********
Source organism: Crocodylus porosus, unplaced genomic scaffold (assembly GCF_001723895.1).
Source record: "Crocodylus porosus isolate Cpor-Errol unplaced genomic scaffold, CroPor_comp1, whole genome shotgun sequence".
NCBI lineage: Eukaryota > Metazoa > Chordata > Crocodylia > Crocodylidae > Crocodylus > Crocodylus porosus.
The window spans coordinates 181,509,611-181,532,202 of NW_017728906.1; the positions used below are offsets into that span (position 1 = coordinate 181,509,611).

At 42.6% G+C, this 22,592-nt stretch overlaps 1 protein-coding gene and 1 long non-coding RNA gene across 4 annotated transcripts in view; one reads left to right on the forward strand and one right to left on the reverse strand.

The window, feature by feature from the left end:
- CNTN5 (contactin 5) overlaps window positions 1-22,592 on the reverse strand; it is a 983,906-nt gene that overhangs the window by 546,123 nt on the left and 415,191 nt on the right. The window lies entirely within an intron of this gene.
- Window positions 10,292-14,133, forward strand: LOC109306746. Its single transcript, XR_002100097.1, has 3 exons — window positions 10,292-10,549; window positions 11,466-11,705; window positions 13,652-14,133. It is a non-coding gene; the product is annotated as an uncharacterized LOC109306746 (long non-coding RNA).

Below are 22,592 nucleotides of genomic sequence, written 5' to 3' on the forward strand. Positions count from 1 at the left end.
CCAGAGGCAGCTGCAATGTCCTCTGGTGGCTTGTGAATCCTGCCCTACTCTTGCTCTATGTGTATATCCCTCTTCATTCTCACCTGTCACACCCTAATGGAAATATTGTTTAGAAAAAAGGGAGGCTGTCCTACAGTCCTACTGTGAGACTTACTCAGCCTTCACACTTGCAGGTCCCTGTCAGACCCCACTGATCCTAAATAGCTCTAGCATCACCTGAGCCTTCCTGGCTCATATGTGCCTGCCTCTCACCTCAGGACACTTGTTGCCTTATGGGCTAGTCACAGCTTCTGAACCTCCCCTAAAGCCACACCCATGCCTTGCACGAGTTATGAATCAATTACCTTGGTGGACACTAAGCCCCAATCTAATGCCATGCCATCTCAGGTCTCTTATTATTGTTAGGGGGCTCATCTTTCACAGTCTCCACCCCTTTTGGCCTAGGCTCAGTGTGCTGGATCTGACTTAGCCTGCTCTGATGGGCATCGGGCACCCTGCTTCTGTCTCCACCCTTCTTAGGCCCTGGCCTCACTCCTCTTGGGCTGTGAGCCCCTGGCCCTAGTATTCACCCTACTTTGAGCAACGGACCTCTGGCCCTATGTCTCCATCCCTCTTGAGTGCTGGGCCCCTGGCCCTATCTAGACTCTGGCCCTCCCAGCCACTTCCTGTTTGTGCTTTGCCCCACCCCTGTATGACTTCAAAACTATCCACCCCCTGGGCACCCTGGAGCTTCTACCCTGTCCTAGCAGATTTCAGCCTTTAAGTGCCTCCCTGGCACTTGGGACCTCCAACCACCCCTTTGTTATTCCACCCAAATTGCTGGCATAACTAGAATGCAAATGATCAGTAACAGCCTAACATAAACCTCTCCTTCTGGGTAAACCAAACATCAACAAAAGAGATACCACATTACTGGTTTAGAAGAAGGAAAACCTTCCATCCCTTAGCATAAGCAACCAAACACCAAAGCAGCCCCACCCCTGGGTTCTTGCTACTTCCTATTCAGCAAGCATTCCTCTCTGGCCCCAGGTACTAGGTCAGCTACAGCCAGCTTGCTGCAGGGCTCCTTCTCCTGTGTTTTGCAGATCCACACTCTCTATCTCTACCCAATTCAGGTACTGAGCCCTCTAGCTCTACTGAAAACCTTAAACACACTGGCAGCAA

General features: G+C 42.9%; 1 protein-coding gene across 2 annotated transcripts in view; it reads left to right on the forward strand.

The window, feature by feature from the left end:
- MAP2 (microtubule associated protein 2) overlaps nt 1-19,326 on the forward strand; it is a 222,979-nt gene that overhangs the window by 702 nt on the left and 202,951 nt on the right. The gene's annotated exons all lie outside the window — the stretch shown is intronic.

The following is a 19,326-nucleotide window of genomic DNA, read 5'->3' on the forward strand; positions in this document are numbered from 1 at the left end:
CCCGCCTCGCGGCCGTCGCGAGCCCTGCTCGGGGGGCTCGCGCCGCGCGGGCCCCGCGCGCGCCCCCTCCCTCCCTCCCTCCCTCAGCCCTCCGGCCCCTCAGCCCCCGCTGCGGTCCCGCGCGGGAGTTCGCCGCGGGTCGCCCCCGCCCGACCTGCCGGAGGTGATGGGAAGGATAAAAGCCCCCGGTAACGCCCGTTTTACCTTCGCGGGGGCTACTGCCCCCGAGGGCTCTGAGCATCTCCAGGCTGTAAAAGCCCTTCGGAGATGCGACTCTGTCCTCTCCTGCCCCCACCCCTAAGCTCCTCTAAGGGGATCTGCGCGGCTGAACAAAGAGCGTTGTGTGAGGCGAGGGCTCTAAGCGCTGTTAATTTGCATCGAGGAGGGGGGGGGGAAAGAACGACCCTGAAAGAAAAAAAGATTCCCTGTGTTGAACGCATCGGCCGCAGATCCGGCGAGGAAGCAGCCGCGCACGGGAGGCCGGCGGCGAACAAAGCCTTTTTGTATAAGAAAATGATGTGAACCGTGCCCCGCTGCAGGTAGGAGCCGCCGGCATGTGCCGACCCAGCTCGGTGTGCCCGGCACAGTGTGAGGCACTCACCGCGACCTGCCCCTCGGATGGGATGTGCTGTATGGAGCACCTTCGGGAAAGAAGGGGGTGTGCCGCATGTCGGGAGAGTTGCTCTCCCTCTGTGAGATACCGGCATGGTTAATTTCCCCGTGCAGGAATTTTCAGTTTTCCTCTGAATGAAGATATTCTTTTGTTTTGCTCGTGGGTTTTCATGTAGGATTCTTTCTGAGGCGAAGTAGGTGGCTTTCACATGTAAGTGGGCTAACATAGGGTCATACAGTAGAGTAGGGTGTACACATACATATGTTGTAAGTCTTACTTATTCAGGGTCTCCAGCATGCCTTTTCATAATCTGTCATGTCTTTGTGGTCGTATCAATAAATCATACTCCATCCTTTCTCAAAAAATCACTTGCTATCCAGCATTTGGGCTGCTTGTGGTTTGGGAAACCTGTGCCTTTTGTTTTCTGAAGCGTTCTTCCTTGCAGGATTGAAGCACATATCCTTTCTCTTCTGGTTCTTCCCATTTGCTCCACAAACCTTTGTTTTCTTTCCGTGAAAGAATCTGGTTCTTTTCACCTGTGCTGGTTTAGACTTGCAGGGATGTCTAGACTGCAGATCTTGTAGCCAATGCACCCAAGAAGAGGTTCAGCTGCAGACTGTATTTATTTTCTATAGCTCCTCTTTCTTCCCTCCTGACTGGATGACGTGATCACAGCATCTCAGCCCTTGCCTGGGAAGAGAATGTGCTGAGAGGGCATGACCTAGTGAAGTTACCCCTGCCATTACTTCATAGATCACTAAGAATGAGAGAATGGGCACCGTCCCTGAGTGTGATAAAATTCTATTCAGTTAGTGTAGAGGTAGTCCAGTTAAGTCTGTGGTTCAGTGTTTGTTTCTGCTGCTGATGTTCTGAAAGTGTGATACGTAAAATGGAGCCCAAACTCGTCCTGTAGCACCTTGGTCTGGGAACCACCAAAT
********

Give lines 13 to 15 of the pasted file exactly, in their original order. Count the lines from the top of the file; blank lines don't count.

- MAP2 (microtubule associated protein 2) overlaps nt 1-19,326 on the forward strand; it is a 222,979-nt gene that overhangs the window by 702 nt on the left and 202,951 nt on the right. The gene's annotated exons all lie outside the window — the stretch shown is intronic.

The following is a 19,326-nucleotide window of genomic DNA, read 5'->3' on the forward strand; positions in this document are numbered from 1 at the left end:
CCCGCCTCGCGGCCGTCGCGAGCCCTGCTCGGGGGGCTCGCGCCGCGCGGGCCCCGCGCGCGCCCCCTCCCTCCCTCCCTCCCTCAGCCCTCCGGCCCCTCAGCCCCCGCTGCGGTCCCGCGCGGGAGTTCGCCGCGGGTCGCCCCCGCCCGACCTGCCGGAGGTGATGGGAAGGATAAAAGCCCCCGGTAACGCCCGTTTTACCTTCGCGGGGGCTACTGCCCCCGAGGGCTCTGAGCATCTCCAGGCTGTAAAAGCCCTTCGGAGATGCGACTCTGTCCTCTCCTGCCCCCACCCCTAAGCTCCTCTAAGGGGATCTGCGCGGCTGAACAAAGAGCGTTGTGTGAGGCGAGGGCTCTAAGCGCTGTTAATTTGCATCGAGGAGGGGGGGGGGAAAGAACGACCCTGAAAGAAAAAAAGATTCCCTGTGTTGAACGCATCGGCCGCAGATCCGGCGAGGAAGCAGCCGCGCACGGGAGGCCGGCGGCGAACAAAGCCTTTTTGTATAAGAAAATGATGTGAACCGTGCCCCGCTGCAGGTAGGAGCCGCCGGCATGTGCCGACCCAGCTCGGTGTGCCCGGCACAGTGTGAGGCACTCACCGCGACCTGCCCCTCGGATGGGATGTGCTGTATGGAGCACCTTCGGGAAAGAAGGGGGTGTGCCGCATGTCGGGAGAGTTGCTCTCCCTCTGTGAGATACCGGCATGGTTAATTTCCCCGTGCAGGAATTTTCAGTTTTCCTCTGAATGAAGATATTCTTTTGTTTTGCTCGTGGGTTTTCATGTAGGATTCTTTCTGAGGCGAAGTAGGTGGCTTTCACATGTAAGTGGGCTAACATAGGGTCATACAGTAGAGTAGGGTGTACACATACATATGTTGTAAGTCTTACTTATTCAGGGTCTCCAGCATGCCTTTTCATAATCTGTCATGTCTTTGTGGTCGTATCAATAAATCATACTCCATCCTTTCTCAAAAAATCACTTGCTATCCAGCATTTGGGCTGCTTGTGGTTTGGGAAACCTGTGCCTTTTGTTTTCTGAAGCGTTCTTCCTTGCAGGATTGAAGCACATATCCTTTCTCTTCTGGTTCTTCCCATTTGCTCCACAAACCTTTGTTTTCTTTCCGTGAAAGAATCTGGTTCTTTTCACCTGTGCTGGTTTAGACTTGCAGGGATGTCTAGACTGCAGATCTTGTAGCCAATGCACCCAAGAAGAGGTTCAGCTGCAGACTGTATTTATTTTCTATAGCTCCTCTTTCTTCCCTCCTGACTGGATGACGTGATCACAGCATCTCAGCCCTTGCCTGGGAAGAGAATGTGCTGAGAGGGCATGACCTAGTGAAGTTACCCCTGCCATTACTTCATAGATCACTAAGAATGAGAGAATGGGCACCGTCCCTGAGTGTGATAAAATTCTATTCAGTTAGTGTAGAGGTAGTCCAGTTAAGTCTGTGGTTCAGTGTTTGTTTCTGCTGCTGATGTTCTGAAAGTGTGATACGTAAAATGGAGCCCAAACTCGTCCTGTAGCACCTTGGTCTGGGAACCACCAAAT